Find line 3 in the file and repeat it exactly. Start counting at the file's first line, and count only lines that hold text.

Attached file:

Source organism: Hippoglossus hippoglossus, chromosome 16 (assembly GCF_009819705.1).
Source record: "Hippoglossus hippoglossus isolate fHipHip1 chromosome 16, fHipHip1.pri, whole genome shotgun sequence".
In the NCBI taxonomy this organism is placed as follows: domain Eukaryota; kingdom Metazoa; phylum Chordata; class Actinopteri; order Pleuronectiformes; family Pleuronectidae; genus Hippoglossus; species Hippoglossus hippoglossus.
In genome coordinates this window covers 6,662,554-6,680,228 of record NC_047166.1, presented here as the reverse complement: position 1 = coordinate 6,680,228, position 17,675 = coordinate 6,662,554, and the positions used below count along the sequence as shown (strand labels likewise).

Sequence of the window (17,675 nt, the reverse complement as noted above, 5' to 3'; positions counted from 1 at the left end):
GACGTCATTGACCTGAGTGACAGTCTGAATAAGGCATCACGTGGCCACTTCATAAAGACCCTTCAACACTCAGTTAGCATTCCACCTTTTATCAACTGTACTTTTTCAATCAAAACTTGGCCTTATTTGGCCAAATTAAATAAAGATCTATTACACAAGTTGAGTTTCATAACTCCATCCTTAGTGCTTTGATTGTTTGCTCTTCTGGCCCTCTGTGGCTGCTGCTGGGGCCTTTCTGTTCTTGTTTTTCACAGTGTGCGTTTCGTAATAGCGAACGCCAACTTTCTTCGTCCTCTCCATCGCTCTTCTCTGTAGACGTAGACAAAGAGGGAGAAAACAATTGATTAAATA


In the NCBI taxonomy this organism is placed as follows: domain Eukaryota; kingdom Metazoa; phylum Chordata; class Actinopteri; order Pleuronectiformes; family Pleuronectidae; genus Hippoglossus; species Hippoglossus hippoglossus.